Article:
Dell Inspiron 9400 review
Review Date: 27 Apr 2006
Price when reviewed: inc VAT
Reviewed By: Seth Barton
Dell's desktop-replacement Inspiron 9400 is not the prettiest notebook. The sheer girth of its chassis detracts from the styling, although the white trim will blend in with any iPod-style accessories you may have.
The chassis is fitted with an excellent array of ports. There are six USB2 ports, which is the most we've ever seen on a notebook. It also has a card reader that supports SD, MMC, MS and xD formats. Seven short-cut buttons on the front of the chassis control audio and video playback.
Windows Media Center Edition is installed as standard, so you can take advantage of easy access to your audio, photo and video files. You could even add a compatible USB TV tuner and turn the computer into a personal video recorder (PVR).
The 17" widescreen display is bright and displayed very smooth greyscales in our image tests. Unusually for an entertainment PC, the screen doesn't have a gloss finish to increase contrast and improve blacks. Its anti-glare coating isn't essential for use around the home and leaves the screen looking grainy. What's more, it has a distinctly red hue, so colour-sensitive work is out. It's a disappointing screen, especially for a Media Center notebook.
Sound is far better, though, and the speakers built into the front of the chassis produce some very respectable and loud audio. They are fine for watching TV and listening to music, although you may want something with more bass for action movies.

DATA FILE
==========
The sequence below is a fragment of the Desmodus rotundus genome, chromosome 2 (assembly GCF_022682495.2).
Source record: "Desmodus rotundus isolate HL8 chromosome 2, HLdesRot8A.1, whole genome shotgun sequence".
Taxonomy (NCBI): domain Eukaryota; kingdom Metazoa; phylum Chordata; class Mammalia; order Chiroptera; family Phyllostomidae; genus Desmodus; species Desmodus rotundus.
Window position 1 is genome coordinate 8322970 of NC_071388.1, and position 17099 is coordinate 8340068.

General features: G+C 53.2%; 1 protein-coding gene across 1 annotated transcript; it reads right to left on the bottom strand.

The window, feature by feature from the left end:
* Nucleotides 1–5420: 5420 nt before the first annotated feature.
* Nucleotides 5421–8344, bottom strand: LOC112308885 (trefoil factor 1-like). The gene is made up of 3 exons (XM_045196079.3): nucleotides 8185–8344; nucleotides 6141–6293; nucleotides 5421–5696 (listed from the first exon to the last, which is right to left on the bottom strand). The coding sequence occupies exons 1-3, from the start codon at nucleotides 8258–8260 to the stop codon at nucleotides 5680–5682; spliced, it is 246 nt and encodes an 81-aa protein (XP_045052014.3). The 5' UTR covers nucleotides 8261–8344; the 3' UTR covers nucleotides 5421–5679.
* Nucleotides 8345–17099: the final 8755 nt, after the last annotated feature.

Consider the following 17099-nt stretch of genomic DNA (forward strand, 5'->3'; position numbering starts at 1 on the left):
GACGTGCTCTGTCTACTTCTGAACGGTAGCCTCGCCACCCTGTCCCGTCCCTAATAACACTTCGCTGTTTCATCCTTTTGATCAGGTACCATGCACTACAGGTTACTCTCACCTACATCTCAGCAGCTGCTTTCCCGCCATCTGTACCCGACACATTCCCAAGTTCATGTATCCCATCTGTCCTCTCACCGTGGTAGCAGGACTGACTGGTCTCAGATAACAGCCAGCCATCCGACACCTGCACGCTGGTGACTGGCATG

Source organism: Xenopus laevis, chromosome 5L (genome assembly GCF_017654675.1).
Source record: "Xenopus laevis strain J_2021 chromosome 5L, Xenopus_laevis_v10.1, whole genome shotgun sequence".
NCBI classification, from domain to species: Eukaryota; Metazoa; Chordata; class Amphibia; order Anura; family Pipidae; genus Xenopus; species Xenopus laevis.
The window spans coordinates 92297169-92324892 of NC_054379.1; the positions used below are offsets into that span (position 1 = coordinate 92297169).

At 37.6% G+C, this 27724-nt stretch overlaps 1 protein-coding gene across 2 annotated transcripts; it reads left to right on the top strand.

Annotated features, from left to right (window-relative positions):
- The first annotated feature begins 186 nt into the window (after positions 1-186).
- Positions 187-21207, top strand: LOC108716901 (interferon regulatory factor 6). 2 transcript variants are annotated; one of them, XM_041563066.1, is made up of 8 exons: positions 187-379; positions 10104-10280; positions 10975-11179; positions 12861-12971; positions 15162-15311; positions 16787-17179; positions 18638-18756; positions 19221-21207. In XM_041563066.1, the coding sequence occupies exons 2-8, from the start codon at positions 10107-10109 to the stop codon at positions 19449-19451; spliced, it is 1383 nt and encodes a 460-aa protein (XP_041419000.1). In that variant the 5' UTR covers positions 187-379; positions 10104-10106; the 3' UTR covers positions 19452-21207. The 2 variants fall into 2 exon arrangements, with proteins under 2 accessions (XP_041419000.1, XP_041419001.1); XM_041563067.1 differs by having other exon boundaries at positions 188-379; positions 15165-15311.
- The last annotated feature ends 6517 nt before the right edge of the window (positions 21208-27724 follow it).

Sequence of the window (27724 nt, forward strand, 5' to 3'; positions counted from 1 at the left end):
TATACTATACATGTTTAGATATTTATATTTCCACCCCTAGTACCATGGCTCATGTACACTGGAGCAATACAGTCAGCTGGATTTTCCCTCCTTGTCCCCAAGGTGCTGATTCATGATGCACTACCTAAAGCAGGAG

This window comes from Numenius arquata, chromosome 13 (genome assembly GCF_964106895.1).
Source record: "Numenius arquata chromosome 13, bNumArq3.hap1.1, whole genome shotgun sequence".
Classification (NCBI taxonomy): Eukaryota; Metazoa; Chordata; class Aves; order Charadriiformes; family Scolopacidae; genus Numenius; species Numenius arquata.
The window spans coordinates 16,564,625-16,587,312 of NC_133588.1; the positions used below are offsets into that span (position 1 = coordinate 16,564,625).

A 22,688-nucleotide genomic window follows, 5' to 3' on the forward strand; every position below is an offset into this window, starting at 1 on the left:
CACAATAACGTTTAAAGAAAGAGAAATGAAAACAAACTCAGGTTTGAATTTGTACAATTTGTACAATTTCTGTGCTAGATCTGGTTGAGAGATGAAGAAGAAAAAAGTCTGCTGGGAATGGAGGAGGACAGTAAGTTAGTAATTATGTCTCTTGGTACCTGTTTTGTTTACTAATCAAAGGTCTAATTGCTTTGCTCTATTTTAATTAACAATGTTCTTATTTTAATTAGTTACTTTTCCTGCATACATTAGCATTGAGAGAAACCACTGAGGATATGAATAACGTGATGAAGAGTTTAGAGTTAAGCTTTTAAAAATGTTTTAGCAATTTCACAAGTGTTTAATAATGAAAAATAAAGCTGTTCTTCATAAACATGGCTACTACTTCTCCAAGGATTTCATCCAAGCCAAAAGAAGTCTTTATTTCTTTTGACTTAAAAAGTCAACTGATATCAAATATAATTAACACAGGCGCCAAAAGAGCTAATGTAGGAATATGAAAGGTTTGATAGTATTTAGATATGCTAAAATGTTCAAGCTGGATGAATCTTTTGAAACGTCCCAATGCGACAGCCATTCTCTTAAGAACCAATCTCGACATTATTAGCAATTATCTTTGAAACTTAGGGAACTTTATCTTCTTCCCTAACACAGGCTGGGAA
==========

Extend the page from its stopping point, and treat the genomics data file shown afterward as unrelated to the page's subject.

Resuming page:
The keyboard has a fair amount of travel, but the keys aren't firm enough, so typing soon becomes tiring. The keyboard is a decent size, though, and allows for full-size keys. The touch pad is accurate and has convenient scroll bars on the side and bottom. The buttons below have a bit too much travel, but you get used to them.
3D graphics power from Intel's GMA 950 chipset is minimal and will cope with older games only. Application performance is far more impressive, though. The Intel Core Duo T2600 runs at a speedy 2.16GHz and, paired with 1GB of RAM, it managed a stunning Shopper benchmark score. It's the fastest notebook we've seen so far, which is not surprising as this is the first time we've come across Intel's fastest Core Duo processor. However, this processor adds a hefty premium to the price, and we feel a T2400 or T2300 processor would have been more cost-effective.
Dell includes a three-year warranty with this model, which will provide plenty of peace of mind, particularly to novice users. This Inspiron 9400 is a very fast notebook, but its display and keyboard let it down, so we can't recommend it.
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